The sequence can be seen as the perfect expression of the Beatles’ involvement with hippy counter-culture, LSD and a desire for creative freedom they were able to articulate in Magical Mystery Tour. As Bob Neaverson notes, they were influenced by ‘the current climate of cross-fertilization and synergy which was taking place in pop art culture on a vast scale’, as represented by artists including Peter Blake, Richard Hamilton and Andy Warhol (1997: 49-50). These rich, intermedial influences are present in Magical Mystery Tour, particularly its assertive use of colour. While the film’s radical form was controversial, it also marks the film as significant in the history of the pop musical. It also drew on an eclectic number of filmic and artistic styles including surrealism and Dada, improvised documentary, satire and the fantasy film (Neaverson, 1997: 59-60). The ‘Flying’ sequence, with its heightened colour shots presented after the ‘not very inspiring’, ordinary view, links directly to the altered states associated with drug culture of the period. As Neaverson comments, the sequence, ‘with its colour-filtered cloud images, closely resembles a simulated “trip”’ (1997: 65). Yet one can also see in these images, with their privileging of colour over conventional representation, as a ‘liberation of colour’ as evident in films such as Red Desert (Antonioni, 1964) and Blue (Derek Jarman, 1993). The successive images of the landscape in different colours disrupts prior associations between colour and mood, colour and affect. From this perspective they indeed ‘Fly’ with the accompanying instrumental into the undulated forms of deeply saturated shapes. As Coates observes of colour’s attractiveness for modernists: ‘Difference goes beyond the status of an exoticism used to dislodge the familiar…Instead, the difference acquires validity in its own terms. In other words: colour as implicit polemic modulates into colour as a source of reverie, fantasy’ (2010: 5). That this can be achieved quite apart from the association with drug culture that has provided the dominant reading of the sequence is suggestive of colour’s multivalent possibilities. The different-coloured shapes also expand the sequence’s notion of time, as movement-images capable of the multiple temporalities and superimposed durées as appreciated by Deleuze. On International Colour Day, Magical Mystery Tour is indeed an inspired flight of fancy and a celebration of chromatic depth, diversity and possibility.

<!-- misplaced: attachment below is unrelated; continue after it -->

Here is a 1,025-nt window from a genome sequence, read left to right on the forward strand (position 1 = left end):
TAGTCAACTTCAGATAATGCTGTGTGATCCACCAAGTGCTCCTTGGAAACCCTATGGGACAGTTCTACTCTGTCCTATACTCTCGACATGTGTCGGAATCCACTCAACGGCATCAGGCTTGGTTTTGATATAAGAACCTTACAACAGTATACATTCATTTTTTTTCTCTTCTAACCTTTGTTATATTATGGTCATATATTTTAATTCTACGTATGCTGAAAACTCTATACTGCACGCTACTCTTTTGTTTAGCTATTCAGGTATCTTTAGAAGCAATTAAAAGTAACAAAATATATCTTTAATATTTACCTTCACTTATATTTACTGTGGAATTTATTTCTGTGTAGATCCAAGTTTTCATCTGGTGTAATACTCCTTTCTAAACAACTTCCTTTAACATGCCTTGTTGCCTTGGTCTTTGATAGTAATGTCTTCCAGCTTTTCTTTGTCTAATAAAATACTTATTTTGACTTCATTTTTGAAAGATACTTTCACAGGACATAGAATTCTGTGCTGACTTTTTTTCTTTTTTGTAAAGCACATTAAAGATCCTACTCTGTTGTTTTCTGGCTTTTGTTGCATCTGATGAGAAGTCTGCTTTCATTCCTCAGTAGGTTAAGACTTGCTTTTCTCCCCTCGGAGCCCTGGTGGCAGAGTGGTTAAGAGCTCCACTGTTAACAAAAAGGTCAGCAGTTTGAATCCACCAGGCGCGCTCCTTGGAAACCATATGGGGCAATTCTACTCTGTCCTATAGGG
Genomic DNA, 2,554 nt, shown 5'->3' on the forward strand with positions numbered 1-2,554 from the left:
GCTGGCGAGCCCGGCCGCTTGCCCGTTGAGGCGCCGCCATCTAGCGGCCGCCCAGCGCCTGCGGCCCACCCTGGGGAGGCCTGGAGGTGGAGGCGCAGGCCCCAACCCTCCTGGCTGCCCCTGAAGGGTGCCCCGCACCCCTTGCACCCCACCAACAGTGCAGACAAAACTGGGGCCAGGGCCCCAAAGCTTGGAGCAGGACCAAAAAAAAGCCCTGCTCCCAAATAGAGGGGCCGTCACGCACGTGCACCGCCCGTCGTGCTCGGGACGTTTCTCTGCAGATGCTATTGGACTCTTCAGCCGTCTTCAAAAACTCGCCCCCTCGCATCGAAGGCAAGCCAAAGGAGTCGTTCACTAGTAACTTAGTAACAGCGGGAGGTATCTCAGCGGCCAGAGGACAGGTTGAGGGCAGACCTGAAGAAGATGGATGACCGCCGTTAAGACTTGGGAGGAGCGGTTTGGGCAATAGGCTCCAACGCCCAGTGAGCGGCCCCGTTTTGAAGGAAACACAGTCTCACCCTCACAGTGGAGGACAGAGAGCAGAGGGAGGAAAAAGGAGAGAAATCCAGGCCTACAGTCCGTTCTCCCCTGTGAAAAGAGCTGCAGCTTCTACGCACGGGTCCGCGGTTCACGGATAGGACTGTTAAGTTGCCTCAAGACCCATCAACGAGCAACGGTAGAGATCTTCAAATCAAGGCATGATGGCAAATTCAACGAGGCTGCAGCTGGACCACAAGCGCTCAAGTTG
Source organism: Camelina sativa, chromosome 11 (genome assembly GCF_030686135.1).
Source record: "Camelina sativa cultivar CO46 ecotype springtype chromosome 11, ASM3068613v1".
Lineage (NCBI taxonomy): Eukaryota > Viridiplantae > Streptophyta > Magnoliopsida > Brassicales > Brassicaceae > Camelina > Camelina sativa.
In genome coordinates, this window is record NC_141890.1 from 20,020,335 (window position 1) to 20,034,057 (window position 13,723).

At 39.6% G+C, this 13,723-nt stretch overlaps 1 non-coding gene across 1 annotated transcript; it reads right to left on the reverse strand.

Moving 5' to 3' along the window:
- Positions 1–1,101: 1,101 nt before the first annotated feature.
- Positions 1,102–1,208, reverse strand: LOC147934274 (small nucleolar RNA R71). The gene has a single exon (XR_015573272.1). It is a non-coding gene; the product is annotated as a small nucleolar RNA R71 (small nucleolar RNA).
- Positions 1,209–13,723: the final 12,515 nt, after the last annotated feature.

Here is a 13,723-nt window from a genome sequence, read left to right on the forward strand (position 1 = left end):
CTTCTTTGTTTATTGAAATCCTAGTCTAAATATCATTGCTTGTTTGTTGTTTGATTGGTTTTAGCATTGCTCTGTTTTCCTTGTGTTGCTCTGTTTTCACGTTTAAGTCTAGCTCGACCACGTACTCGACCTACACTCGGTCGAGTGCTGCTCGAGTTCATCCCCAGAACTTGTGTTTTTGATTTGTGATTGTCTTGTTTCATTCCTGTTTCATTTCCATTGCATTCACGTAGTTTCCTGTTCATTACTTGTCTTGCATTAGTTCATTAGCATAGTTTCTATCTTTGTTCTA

BBC Arena/Apple Films Ltd., ‘Magical Mystery Tour’ documentary, 2012.
Peter Coates, Cinema and Colour: The Saturated Image (London: British Film Institute/Palgrave Macmillan, 2010).
Bob Neaverson, The Beatles Movies (London: Cassell, 1997).